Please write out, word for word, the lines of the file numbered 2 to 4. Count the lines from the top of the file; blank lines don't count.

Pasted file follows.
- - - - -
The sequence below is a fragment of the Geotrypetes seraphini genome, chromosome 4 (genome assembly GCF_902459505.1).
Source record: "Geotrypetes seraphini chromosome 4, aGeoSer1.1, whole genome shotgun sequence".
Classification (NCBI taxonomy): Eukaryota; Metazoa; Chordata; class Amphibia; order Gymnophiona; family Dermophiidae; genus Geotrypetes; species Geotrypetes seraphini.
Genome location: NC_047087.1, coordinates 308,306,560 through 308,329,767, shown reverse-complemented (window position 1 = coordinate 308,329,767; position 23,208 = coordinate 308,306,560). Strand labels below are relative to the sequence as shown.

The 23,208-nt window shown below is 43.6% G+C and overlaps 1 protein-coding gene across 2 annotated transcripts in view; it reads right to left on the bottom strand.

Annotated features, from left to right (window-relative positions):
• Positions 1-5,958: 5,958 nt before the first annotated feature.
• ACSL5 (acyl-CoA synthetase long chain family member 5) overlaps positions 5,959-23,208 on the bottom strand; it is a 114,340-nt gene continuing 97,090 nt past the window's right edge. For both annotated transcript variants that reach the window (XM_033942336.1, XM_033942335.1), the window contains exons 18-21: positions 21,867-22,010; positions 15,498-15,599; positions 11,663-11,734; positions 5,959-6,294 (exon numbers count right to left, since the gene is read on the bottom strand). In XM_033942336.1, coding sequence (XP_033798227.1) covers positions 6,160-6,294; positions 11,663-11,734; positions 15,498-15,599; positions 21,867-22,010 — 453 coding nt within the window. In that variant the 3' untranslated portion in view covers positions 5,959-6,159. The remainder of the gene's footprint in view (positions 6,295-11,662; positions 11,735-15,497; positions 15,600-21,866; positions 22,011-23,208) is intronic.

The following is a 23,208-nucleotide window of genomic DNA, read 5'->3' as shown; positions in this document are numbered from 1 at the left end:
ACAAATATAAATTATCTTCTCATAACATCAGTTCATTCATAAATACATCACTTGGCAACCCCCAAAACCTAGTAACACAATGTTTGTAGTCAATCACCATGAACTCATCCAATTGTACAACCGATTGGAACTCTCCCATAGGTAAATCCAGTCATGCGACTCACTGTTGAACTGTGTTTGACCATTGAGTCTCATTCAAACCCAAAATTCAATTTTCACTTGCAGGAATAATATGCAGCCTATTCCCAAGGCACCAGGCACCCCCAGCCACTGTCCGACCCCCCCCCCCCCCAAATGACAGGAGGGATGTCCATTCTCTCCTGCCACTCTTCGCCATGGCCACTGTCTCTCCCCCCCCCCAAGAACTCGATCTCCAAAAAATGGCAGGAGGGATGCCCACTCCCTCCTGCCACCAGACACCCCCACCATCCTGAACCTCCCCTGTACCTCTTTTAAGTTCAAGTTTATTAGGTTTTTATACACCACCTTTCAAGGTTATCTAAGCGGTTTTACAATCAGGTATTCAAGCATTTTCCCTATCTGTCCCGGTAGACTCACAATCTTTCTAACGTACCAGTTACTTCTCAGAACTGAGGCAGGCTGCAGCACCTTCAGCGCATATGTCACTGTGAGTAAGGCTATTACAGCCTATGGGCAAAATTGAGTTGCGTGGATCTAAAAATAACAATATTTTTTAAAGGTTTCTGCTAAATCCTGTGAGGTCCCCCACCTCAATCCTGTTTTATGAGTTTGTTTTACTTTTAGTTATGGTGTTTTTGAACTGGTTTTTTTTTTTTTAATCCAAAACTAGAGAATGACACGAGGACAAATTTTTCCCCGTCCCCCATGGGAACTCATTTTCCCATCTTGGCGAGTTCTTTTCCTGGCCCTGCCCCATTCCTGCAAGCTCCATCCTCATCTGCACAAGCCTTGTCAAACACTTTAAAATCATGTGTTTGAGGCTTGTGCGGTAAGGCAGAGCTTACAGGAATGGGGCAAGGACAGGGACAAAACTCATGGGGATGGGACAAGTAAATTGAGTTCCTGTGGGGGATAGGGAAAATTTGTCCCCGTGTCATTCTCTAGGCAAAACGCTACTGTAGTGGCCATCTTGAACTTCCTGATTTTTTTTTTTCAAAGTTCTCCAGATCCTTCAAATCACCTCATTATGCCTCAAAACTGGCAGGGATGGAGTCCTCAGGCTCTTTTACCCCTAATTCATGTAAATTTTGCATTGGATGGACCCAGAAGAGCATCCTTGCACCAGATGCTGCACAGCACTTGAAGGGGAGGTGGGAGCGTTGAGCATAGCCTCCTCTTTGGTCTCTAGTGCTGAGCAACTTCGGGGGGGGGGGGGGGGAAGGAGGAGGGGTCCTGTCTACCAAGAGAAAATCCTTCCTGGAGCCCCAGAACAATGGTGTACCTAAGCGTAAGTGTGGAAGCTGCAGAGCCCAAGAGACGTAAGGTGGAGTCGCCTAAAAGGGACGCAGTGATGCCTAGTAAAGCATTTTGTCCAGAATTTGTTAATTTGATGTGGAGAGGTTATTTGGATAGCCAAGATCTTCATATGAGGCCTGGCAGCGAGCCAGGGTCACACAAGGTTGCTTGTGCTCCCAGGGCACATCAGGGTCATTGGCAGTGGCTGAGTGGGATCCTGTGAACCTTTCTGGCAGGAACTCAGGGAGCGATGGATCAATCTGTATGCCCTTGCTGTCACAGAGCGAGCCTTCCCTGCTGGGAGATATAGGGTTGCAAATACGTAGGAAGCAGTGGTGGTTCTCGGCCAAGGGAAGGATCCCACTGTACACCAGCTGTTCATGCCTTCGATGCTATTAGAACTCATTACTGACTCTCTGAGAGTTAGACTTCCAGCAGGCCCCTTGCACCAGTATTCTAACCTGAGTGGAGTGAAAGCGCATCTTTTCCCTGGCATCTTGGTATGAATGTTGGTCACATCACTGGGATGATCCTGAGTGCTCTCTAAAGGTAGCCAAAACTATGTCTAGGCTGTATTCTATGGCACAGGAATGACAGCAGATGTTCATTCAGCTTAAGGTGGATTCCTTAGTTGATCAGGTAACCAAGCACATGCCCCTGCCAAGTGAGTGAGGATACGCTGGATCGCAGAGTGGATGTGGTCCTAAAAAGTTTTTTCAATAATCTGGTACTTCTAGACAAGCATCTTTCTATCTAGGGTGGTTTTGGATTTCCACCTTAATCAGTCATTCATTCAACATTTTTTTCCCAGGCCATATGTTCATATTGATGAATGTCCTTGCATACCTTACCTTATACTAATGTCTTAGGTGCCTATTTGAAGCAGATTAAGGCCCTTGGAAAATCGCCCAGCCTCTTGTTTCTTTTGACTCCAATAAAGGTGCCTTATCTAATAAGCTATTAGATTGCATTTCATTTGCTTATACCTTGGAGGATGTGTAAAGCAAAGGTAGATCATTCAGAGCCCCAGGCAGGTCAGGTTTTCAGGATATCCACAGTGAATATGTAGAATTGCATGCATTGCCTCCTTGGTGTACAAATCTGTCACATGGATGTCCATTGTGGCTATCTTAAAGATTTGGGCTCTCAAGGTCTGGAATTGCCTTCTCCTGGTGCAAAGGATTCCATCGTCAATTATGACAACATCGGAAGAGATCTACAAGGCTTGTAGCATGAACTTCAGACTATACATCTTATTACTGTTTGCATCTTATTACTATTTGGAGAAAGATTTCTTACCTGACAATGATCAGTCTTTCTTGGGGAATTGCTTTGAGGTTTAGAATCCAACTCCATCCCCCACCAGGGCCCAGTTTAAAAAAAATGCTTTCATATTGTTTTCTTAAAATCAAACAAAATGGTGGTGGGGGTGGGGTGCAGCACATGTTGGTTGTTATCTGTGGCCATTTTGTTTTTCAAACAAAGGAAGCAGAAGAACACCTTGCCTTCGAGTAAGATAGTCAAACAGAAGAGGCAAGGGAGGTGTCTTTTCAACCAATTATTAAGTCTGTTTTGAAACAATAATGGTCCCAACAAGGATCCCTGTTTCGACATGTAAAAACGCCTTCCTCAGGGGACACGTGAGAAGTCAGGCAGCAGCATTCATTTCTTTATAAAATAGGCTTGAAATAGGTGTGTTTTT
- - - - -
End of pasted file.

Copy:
Source record: "Geotrypetes seraphini chromosome 4, aGeoSer1.1, whole genome shotgun sequence".
Classification (NCBI taxonomy): Eukaryota; Metazoa; Chordata; class Amphibia; order Gymnophiona; family Dermophiidae; genus Geotrypetes; species Geotrypetes seraphini.
Genome location: NC_047087.1, coordinates 308,306,560 through 308,329,767, shown reverse-complemented (window position 1 = coordinate 308,329,767; position 23,208 = coordinate 308,306,560). Strand labels below are relative to the sequence as shown.